As of 1931, and especially under the effects of prohibition, it was marketed in the United States as a pharmaceutical product under the name of benzedrine. Next, another derivative, dextroamphetamine, came on the market under the name dexedrine. Later, they were considered ‘controlled substances’ and a black market appeared with names like ‘speed’ and ‘uppers’.

    Amphetamines, better known in consumer environments as ‘amphetas’, are a type of synthetic drug that is characterized by its stimulating effect on the central nervous system, as is the case with cocaine, mate or coffee. Its use in times of war is known to stimulate and enhance the performance of troops.

    In the 50s and 60s they have been used medically as antidepressants and slimming due to their appetite suppressant effect.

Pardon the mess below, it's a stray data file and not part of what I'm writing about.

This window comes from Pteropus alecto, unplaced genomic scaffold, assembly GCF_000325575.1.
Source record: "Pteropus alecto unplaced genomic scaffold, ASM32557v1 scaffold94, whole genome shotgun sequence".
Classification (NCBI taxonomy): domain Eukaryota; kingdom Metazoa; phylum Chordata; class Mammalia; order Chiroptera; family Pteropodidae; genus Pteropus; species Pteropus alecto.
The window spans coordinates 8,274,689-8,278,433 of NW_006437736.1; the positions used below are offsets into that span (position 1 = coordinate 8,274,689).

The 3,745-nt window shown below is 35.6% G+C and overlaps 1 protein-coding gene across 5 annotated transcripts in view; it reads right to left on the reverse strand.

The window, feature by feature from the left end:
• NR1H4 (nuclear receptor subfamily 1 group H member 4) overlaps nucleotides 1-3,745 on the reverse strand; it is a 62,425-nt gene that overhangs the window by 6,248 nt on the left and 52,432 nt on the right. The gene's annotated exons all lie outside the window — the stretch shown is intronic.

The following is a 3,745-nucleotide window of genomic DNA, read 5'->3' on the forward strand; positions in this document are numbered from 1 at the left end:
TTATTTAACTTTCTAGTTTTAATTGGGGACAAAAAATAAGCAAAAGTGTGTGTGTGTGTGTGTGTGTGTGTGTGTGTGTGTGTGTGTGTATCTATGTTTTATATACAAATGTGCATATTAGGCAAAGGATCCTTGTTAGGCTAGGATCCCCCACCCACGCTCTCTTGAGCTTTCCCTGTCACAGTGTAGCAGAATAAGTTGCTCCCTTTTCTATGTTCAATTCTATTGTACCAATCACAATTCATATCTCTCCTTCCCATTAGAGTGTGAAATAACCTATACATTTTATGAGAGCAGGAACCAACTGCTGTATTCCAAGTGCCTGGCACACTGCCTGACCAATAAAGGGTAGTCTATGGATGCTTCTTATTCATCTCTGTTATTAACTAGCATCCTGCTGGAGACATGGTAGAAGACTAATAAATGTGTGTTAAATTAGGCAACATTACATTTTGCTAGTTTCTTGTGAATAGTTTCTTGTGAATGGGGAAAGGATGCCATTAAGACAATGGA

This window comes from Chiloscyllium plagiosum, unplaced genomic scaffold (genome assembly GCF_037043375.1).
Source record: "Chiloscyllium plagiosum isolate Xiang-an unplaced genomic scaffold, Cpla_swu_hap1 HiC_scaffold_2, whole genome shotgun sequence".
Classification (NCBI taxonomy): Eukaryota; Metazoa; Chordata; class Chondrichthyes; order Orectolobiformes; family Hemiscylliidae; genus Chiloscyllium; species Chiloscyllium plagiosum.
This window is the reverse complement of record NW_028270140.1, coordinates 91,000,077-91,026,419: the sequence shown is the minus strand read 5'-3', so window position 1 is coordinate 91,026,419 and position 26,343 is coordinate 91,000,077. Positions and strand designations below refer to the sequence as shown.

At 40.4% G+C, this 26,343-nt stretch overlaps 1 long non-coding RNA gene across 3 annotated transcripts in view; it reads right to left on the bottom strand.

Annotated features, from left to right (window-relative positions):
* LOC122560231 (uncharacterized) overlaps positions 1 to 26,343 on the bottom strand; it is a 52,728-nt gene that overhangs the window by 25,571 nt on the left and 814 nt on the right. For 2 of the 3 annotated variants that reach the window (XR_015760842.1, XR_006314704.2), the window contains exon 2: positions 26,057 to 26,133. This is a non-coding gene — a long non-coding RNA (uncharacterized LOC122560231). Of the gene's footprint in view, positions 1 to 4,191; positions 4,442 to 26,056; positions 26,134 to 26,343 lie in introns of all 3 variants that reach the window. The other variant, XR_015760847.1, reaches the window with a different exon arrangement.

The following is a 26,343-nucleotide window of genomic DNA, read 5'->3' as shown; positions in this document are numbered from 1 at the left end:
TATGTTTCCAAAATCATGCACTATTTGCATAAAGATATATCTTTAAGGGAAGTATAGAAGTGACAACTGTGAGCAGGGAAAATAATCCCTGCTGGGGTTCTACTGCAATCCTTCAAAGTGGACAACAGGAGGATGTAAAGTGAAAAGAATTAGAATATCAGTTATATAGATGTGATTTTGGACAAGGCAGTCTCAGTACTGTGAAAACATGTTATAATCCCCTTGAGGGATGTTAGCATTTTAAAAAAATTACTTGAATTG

Consumption is usually done orally. However, they can also be snorted, smoked, or used intravenously.

    The effects, as with all drugs, depend on many factors. The main one is obviously the active principle and the way of consuming them, but personal characteristics such as weight, age, sex, health status and even experience in drug use are very important.

    Amphetamines produce immediate effects that are very similar to those of cocaine. In the psychological aspect they produce agitation, euphoria, aggressiveness, feelings of greatness and increased self-esteem.

    Physiologically, it causes poor appetite, tachycardias, insomnia, sweating, dry mouth, increased blood pressure, arrhythmias, digestive disorders and circulatory disorders.

    One of the most common amphetamines is amphetamine sulfate, which at street level is known as ‘speed’ and which comes in the form of a powder to be snorted, like cocaine. Like this drug, it produces the same damage to the nasal mucosa of regular users.